Every now and then, you run into situations that don’t seem to have any protocol attached to them. There should be rules here, or so you think, but you look around and you can’t seem to find any.
So here’s my question: When you go to see a movie in theatres, is it OK to talk during the trailers?
Trailers occupy that awkward place between advertising and entertainment — they come on after the product ads, but before the film you paid to see. They’re fun, but they’re definitely trying to sell you something.
And yet I love them. I know trailers exist only to get you excited about the studio’s next project, but they whet your appetite for the film you’re about to see.
But the last time I went to see a movie, the guys beside me talked (albeit quietly) their way through the previews. I sat there, grumbling to myself about their rudeness, until I realized I wasn’t sure if that was unacceptable behaviour or not. (The talking, not the grumbling. It’s always acceptable to grumble.)
For a bit of juxtaposition, several weeks ago I went to see the Palm Court Light Orchestra’s Rhapsody in Blue, conducted by Charles Job. (I’m not a Gershwin fan, but my brother loves Rhapsody in Blue, so we went as a family.)
We were, unsurprisingly, among the youngest people in the auditorium. The audience was composed mainly of seniors, who enthusiastically enjoyed the Silver Screen-themed program. I enjoyed our conductor as much as anything: an energetic, mop-headed man who continually ribbed Frederick Hodges, the long-suffering piano player, and who paired his dress pants with the satin stripe up the side with some comfy black leather sneakers.
Watching the way he interacted with the audience, I was struck by how well-trained the audience was. They applauded at the correct times, knew when to be silent and when to make noise and reacted appropriately to the pauses in the speeches. This was reassuring for a newbie.
Audience etiquette is one of those established forms of social behaviour that is comforting and unifying: No talking. No cellphones. Applaud appropriately. These rules allow us to show proper respect to the artists and to our fellow audience members.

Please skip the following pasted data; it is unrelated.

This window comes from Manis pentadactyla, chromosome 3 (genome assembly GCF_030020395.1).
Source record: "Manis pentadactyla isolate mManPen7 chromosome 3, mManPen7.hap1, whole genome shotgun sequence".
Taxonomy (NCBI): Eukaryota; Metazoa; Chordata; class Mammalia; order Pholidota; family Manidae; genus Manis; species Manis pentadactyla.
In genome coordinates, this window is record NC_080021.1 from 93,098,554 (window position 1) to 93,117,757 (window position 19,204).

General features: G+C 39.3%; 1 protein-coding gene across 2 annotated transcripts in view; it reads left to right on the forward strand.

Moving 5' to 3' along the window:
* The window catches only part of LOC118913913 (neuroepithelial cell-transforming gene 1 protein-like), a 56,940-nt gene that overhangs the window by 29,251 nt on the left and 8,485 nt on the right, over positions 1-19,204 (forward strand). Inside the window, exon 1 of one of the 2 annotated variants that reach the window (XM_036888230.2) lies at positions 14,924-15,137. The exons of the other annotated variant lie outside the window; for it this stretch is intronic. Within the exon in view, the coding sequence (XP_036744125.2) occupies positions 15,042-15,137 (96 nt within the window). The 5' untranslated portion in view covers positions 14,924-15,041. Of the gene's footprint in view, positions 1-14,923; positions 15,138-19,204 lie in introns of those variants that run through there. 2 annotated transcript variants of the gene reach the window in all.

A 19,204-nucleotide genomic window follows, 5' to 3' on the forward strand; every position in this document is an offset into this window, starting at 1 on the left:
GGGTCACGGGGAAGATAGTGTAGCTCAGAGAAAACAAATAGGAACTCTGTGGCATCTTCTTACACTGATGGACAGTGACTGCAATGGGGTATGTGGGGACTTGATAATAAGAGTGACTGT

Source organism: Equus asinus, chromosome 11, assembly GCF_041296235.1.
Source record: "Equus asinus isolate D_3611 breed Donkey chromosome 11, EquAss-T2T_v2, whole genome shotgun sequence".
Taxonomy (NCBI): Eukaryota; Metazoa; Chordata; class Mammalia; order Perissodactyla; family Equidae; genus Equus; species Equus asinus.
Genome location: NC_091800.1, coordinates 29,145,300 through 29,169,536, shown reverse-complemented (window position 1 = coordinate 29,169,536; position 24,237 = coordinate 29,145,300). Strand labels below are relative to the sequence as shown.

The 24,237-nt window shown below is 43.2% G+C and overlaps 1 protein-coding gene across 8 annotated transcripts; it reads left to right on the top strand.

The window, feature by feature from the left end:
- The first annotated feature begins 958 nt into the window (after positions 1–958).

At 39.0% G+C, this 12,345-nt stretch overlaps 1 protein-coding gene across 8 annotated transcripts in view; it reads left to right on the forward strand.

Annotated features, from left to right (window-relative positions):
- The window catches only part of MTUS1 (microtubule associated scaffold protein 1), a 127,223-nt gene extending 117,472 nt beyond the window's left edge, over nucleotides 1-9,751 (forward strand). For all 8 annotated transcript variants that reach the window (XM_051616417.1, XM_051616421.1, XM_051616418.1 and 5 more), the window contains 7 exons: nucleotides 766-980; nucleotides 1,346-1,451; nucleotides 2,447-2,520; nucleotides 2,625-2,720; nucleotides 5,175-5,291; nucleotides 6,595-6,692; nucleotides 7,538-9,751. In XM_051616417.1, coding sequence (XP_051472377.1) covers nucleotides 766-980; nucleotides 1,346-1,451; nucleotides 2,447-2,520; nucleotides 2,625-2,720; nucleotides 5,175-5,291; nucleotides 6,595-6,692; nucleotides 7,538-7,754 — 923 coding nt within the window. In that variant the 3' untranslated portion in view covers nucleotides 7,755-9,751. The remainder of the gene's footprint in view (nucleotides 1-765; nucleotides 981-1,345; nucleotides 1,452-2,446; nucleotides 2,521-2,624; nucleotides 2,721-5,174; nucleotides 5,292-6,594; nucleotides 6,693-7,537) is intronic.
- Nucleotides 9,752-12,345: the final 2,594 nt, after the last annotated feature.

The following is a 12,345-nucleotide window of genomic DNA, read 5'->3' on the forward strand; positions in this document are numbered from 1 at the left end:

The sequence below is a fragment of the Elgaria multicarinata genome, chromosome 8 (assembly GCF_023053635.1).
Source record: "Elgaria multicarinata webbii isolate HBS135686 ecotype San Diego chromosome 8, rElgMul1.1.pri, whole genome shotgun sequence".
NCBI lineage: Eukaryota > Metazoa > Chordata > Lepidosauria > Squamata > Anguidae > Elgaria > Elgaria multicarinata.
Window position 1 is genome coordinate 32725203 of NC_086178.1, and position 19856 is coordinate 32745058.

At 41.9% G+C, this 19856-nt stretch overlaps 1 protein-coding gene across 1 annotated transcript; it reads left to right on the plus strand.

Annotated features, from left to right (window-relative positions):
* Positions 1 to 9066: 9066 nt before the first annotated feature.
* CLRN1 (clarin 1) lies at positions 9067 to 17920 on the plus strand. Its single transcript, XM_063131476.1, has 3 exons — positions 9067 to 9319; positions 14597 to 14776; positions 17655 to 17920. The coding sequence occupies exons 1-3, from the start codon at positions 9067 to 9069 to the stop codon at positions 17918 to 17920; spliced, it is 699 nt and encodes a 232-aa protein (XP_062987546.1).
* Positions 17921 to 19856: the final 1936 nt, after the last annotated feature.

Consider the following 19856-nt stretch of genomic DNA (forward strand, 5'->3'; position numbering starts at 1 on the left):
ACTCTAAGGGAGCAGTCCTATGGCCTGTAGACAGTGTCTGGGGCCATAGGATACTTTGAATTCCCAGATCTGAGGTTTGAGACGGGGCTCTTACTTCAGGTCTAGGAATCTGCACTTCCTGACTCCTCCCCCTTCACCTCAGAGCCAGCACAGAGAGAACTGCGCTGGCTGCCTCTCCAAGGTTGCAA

But social protocol is a mobile beast, especially in less-formal situations.I was at The Hobbit, and it wasn’t my first time seeing it, so I didn’t have the excuse of wanting the experience to be pristine. There were some couples in the audience, some singles, some groups of friends, some parents with kids. It was the last showing of the night at that theatre and the tone was relaxed. People munched popcorn. It was a far cry from the more staid, homogenous Gershwin crowd.
Still, when people gather in a theatre to watch a movie, you assume there are some common rules of behaviour in place. You’ve all gone out of your way to spend your money on a ticket for the same show and gathered in the same place — and I was annoyed that the two friends felt free to chat (again, albeit quietly) through the trailers.
And yet, just because I’m a willing victim of the marketing juggernaut doesn’t mean that everyone is. You could argue that talking through trailers is an act of anti-capitalist rebellion. Let us reject the idea that advertisers have a right to our undivided attention.
Let us protect ourselves against the messages that bombard us from all sides at all times as corporations try to convince us that we want to give them our money. Or maybe these guys felt that since the movie proper hadn’t started yet, talking during the trailers was fair.
I was annoyed, not because they were interrupting my trailers, but because I’m just used to the idea that you Do Not Talk in Theatres. So if it’s permissible for advertisers to blare at a captive audience for 15 minutes, maybe it’s permissible for us to say “No way!” and talk through them, even if the trailer for Pacific Rim does look pretty sweet.
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